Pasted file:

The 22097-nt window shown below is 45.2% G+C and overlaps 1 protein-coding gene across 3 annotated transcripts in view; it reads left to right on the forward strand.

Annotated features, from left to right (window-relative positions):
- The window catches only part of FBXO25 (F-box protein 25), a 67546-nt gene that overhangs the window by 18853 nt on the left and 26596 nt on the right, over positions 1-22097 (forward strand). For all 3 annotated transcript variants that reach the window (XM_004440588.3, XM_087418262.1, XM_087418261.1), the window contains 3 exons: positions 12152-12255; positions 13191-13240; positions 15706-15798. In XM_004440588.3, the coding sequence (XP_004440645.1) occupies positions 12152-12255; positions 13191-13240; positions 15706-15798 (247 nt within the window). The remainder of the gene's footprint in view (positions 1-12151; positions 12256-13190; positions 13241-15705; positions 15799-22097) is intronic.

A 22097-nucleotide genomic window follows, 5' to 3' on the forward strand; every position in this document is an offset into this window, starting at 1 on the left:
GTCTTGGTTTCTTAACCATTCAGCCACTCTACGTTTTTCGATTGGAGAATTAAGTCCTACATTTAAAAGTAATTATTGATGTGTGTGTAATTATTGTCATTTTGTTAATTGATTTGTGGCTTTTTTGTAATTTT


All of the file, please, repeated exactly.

The 22097-nt window shown below is 45.2% G+C and overlaps 1 protein-coding gene across 3 annotated transcripts in view; it reads left to right on the forward strand.

Annotated features, from left to right (window-relative positions):
- The window catches only part of FBXO25 (F-box protein 25), a 67546-nt gene that overhangs the window by 18853 nt on the left and 26596 nt on the right, over positions 1-22097 (forward strand). For all 3 annotated transcript variants that reach the window (XM_004440588.3, XM_087418262.1, XM_087418261.1), the window contains 3 exons: positions 12152-12255; positions 13191-13240; positions 15706-15798. In XM_004440588.3, the coding sequence (XP_004440645.1) occupies positions 12152-12255; positions 13191-13240; positions 15706-15798 (247 nt within the window). The remainder of the gene's footprint in view (positions 1-12151; positions 12256-13190; positions 13241-15705; positions 15799-22097) is intronic.

A 22097-nucleotide genomic window follows, 5' to 3' on the forward strand; every position in this document is an offset into this window, starting at 1 on the left:
GTCTTGGTTTCTTAACCATTCAGCCACTCTACGTTTTTCGATTGGAGAATTAAGTCCTACATTTAAAAGTAATTATTGATGTGTGTGTAATTATTGTCATTTTGTTAATTGATTTGTGGCTTTTTTGTAATTTT